News, Plans & General Prattle, 2016
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The lake behind the Bad Bonn venue in Düdingen
The first interview of the year was one of the worst ever. Alex Turner and Miles Kane aka The Last Shadow Puppets just weren't in the mood for it. Or rather, they were very much in the mood, but not for an interview. For half an hour I tried to get a couple of useable sentences out of them, and for half an hour they were putting on a comedy show that would have been very funny to watch for an outsider, but to experience it from the inside, and from the wrong side of the table, wasn't much fun at all. I knew within ten seconds that I didn't stand a chance. They wanted to be silly, and if I had said anything along the lines of "look, lads...", they would have been even sillier. Nice guys, mind.
My yearly trip in January to my accountant in Taunton is always something I'm looking forward to very much. This is due a) to the perverse sense of achievment of writing down a years' worth of expenses, and b) because there is a fab record shop in Taunton, Black Cat Records. They have an excellent selection of not too expensive second hand vinyl (including two copies of the excellent Comebuckley album!), and re-release CDs. I mention this because this year's finds included a couple of special discoveries. First, I bought a live album by the Swedish psychedelic prog rockers Träd Gräs och stenar. This seventies lot were recommended to me by Death & Vanilla. I'd never heard of them until then - and all of a sudden everyone, including, of course Wire magazine, is name-dropping them.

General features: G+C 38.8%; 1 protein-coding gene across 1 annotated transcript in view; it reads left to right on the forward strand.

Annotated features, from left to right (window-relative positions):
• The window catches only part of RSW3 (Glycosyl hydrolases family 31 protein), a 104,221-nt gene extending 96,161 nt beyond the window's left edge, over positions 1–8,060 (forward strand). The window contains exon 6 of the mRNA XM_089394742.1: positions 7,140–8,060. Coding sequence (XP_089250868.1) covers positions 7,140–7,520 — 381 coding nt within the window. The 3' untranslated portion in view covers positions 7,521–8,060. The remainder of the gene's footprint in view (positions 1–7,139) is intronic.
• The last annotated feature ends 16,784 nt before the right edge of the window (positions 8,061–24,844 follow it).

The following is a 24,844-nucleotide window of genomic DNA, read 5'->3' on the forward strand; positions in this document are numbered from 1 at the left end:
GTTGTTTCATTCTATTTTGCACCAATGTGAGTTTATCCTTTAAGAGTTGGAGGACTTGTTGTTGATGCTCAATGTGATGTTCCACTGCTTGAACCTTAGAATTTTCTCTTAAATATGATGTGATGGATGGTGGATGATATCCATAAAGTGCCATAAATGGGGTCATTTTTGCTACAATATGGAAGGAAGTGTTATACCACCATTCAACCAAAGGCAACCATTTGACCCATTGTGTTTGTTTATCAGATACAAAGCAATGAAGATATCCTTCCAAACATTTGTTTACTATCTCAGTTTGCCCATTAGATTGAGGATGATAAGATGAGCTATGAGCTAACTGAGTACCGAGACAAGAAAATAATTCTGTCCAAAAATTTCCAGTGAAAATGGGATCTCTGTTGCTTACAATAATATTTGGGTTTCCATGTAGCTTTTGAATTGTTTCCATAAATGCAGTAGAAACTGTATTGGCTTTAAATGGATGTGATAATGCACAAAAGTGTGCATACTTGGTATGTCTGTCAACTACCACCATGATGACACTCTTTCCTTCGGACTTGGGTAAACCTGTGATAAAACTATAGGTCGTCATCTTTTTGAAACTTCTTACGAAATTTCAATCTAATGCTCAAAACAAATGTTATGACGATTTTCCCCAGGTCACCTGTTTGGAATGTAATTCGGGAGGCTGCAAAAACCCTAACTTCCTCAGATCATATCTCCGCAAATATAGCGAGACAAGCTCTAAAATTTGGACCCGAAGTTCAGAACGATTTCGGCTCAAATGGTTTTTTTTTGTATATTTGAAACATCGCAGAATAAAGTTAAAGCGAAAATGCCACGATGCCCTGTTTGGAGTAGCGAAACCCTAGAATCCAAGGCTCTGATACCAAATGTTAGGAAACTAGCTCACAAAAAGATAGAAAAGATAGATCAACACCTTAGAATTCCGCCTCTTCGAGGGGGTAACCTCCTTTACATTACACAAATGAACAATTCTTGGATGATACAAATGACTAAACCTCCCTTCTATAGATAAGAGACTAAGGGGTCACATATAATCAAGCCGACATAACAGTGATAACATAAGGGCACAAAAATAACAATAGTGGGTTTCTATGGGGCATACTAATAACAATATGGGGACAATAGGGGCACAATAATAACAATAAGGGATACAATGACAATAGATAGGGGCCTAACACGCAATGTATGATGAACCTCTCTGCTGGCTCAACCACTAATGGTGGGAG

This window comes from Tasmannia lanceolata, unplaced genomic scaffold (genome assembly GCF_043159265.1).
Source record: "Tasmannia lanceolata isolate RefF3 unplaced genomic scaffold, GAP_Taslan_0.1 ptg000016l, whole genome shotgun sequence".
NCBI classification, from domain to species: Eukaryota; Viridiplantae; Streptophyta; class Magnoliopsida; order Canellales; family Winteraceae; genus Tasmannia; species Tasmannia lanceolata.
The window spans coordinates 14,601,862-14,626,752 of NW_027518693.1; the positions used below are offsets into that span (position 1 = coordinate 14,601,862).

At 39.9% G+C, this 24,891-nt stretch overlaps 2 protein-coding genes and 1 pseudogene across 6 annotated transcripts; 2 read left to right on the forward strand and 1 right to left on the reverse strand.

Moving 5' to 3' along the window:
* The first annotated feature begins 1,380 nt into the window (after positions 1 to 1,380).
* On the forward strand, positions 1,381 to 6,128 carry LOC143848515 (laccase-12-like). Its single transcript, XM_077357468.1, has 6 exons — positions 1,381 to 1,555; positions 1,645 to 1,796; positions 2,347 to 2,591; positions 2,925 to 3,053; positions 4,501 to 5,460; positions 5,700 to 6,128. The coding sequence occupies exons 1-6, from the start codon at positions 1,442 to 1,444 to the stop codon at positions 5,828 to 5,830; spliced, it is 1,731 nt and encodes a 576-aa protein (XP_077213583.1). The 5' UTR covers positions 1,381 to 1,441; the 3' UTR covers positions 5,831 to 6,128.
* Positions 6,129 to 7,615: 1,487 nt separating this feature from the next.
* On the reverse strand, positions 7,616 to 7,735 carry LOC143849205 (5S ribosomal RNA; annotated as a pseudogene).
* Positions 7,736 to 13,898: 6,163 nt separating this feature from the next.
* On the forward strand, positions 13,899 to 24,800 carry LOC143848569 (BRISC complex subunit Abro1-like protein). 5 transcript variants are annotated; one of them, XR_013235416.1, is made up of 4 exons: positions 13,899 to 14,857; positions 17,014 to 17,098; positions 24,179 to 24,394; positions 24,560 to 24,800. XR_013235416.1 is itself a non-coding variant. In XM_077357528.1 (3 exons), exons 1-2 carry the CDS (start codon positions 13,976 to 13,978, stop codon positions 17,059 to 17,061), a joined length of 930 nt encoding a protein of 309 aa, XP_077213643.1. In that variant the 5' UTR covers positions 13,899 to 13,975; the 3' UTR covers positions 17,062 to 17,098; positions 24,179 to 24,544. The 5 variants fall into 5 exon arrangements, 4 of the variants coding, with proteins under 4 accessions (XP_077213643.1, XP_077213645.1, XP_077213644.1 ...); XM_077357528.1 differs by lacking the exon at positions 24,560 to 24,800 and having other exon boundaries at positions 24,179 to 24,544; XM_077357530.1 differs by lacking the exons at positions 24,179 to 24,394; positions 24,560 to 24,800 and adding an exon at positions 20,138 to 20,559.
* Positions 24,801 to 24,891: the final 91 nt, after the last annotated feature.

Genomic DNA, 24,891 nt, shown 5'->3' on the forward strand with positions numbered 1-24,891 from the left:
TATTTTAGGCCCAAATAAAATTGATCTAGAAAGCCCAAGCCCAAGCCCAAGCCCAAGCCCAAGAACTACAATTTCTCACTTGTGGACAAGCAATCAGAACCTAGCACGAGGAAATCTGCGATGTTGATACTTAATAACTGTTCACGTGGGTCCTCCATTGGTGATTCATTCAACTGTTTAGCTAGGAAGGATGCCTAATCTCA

The second album is "Afreaka!" by Demon Fuzz. This was recommended to me by Root Jackson during our first interview for the book I'm going to write about him. And it is brilliant, a funky kind of prog with African grooves woven in. Never heard anything like it.